Wings Of Silence by Shriram Iyer
(Silverfish, in association with Westland, $20)
This imperfect, engaging novel from Bangalore-born, Melbourne-based writer and singer Iyer treads the career path of two brothers with diametrically different lives.
Saurav is bright, personable, gifted. Raj is hearing-impaired, an outcast, a born loser. But Saurav won't let him lose.
In spite of family indifference or outright hostility, especially from their inflexible, war-hero father, he sets out to help Raj achieve his impossible dream - competing in the 1980 Olympic marathon.
Saurav himself seems set to be a successful tennis pro, which means we get to hear a lot about grips, top-spin, "cleverly-angled forehands". But he pushes it all aside to save Raj, who is depressed and distressed enough to have considered suicide.
So a wild-card Wimbledon gives way to training in the United States. Raj's coach drops dead, which is damned inconsiderate of him. The Russians invade Afghanistan, which is even more inconsiderate, since it threatens Raj's chance of Olympic participation.
But personal persistence, plus unabashed political corruption and a substantial number of relatives' rupees overcome all obstacles, and he eventually runs in Moscow.
Does he win? Would I tell you?
It's a narrative of affection between characters and for characters, a warm book quickened by protagonists and an author with the best of intentions.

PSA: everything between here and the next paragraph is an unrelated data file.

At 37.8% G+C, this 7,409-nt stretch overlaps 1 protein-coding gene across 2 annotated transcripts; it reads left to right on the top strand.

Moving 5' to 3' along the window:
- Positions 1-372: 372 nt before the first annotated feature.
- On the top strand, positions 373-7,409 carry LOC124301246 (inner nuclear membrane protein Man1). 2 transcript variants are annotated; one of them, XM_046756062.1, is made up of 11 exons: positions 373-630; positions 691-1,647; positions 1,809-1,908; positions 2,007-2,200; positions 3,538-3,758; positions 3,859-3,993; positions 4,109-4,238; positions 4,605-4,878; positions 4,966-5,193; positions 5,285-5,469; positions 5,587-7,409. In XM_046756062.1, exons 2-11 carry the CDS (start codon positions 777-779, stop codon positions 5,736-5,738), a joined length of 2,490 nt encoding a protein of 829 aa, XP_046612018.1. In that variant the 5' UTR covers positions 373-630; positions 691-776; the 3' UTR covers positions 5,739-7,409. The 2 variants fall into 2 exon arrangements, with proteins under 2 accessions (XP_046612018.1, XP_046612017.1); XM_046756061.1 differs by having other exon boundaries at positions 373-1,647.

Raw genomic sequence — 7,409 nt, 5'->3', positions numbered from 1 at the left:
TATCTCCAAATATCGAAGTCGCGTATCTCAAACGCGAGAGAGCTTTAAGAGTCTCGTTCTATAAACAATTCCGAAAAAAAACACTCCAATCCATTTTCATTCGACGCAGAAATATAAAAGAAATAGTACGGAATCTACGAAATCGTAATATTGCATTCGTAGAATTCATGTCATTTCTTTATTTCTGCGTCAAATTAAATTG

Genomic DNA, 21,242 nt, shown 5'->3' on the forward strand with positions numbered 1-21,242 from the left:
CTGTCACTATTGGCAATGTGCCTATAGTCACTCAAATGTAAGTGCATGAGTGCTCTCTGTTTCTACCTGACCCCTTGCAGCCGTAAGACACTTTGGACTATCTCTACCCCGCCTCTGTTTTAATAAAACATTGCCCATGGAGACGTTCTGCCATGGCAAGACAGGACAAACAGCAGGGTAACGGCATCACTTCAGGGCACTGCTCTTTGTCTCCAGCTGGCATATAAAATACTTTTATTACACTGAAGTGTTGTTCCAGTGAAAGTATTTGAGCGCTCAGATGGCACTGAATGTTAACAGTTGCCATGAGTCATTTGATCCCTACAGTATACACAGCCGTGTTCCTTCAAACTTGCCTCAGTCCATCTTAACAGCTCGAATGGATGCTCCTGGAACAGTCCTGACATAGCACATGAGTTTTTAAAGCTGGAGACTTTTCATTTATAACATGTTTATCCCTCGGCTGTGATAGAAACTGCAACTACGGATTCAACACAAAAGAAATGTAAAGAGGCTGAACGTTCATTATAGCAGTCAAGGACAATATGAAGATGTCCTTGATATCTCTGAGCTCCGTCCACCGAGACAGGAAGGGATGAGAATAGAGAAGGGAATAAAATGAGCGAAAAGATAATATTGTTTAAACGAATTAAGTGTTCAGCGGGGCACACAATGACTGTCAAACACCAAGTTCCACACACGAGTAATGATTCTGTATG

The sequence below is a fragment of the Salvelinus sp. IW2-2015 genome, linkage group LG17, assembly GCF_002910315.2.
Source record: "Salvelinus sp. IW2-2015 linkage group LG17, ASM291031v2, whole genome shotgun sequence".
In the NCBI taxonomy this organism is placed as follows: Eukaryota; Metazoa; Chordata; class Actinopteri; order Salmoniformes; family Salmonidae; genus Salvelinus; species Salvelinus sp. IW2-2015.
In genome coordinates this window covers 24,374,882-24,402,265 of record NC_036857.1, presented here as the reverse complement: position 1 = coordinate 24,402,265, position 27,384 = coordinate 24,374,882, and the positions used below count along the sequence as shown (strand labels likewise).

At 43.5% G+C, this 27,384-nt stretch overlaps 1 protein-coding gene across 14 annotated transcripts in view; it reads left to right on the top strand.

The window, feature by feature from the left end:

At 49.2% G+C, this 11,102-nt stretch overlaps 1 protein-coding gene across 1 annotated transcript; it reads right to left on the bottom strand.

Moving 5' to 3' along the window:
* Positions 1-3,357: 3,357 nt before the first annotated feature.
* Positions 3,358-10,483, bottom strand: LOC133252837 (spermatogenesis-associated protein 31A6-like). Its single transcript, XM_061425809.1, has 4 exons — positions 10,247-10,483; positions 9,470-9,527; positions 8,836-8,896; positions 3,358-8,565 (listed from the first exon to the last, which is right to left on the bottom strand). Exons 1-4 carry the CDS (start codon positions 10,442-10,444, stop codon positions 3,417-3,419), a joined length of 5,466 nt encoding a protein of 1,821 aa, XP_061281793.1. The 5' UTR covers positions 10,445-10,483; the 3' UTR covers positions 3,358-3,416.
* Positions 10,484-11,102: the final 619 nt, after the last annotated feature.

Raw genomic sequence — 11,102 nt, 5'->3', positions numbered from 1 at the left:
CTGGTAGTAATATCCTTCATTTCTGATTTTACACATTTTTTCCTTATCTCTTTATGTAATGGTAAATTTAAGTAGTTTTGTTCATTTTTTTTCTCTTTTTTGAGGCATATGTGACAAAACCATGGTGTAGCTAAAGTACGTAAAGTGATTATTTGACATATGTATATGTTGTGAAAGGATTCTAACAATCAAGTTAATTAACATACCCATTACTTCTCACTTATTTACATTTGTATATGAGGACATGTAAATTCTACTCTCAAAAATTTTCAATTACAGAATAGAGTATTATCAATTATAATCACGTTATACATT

You meet a gaudy, generous cast: enjoy Ma, expert in knitting and embroidery, reassuring Saurav that he's not going bald at the age of 10. The mechanically-structured plot holds a redemptive motif of loyalty and love.
By any conventional literary standards, Iyer's writing struggles. It's often stilted and artificially formal. Sentences are so grammatically elegant, they lose all life. People move and declaim with the theatricality of Bollywood movies.
Dialogue is improbably flawless: "Even after this feat, he was economical with his expression"; "You must do what is important in your life, and nothing makes me happier than seeing you do well".
But the good end happily, in spite of the plottings of various lurid villains, who even stoop to clandestine laxatives. The bad end chastened or furious. All of this is satisfactory.
David Hill is a Taranaki writer.